Why You (& Your Company) Need PCQI Training



According to the Food & Drug Administration, every food processing facility is required to have a Preventive Controls Qualified Individual (PCQI) on staff to manage their food safety preventive controls program. Although not required, advanced training is encouraged to provide individuals with the skills needed to successfully navigate the complicated process of developing, writing and maintaining a Food Safety Plan. With most courses costing between $800 and $1000 for two or three days of training, manufacturers often wonder: Is PCQI training worth it?

For some, the answer may initially be a ‘no.’ Individuals CAN be recognized as a PCQI if they, through adequate job experience, can perform all the duties required of a PCQI. After all, years of working in the food processing industry and understanding proper food handling techniques, adequate holding temperatures and sanitation practices should be enough to handle the responsibilities of a PCQI without formal training. Right? The answer is: Not exactly.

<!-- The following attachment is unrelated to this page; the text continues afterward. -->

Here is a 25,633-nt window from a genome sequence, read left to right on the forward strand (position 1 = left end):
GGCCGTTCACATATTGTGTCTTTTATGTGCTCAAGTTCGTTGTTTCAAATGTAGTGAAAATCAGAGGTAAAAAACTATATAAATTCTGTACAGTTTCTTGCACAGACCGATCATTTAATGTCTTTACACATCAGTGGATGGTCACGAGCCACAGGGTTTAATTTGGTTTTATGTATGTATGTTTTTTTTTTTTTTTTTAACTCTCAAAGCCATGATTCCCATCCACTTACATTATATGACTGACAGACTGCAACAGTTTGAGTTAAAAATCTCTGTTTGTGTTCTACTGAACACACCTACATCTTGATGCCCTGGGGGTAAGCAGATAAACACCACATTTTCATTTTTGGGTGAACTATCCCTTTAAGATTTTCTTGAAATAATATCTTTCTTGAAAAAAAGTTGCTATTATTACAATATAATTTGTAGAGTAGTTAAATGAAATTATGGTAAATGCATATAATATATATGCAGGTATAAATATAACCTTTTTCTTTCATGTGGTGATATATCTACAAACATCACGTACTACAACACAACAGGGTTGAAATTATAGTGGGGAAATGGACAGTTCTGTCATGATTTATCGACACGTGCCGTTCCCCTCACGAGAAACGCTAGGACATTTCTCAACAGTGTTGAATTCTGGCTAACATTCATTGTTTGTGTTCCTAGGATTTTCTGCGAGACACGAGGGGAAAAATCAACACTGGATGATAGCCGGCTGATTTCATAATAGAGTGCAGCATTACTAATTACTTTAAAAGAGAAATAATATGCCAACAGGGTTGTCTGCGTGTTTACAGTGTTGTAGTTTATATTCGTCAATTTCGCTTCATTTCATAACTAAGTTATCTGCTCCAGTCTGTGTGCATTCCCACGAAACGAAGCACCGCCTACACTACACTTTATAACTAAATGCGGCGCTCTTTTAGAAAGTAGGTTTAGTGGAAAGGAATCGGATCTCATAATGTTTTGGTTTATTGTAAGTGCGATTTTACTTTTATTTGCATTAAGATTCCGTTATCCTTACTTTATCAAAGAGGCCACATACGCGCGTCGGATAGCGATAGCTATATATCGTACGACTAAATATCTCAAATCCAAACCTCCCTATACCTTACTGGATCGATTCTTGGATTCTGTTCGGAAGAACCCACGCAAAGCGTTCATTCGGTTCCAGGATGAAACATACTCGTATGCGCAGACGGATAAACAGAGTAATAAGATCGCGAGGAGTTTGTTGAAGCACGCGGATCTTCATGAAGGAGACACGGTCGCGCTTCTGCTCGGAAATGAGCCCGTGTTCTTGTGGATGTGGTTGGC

While you may understand general food safety and be able to identify and control hazards, you may not know or fully understand all the latest regulations, recordkeeping needs and recall plan requirements that go along with maintaining your company’s Food Safety Plan. In other words, for most manufacturers, relying on experience is not always good enough. Gaining additional training develops stronger skills and allows for a competitive edge in the marketplace.

Benefits of PCQI Training
Formal PCQI training provides a variety of benefits including:

  • Understanding the significance and details of Federal Regulations. Fully comprehending the significance of new food regulations is essential. This is a main topic covered in a PCQI course. This course highlights the value behind requirements including the need for a formal Food Safety Plan and recall plan, proper recordkeeping and other responsibilities of a PCQI. By discussing the significance behind each task, participants are made to understand that these regulations are not suggestions and are not negotiable.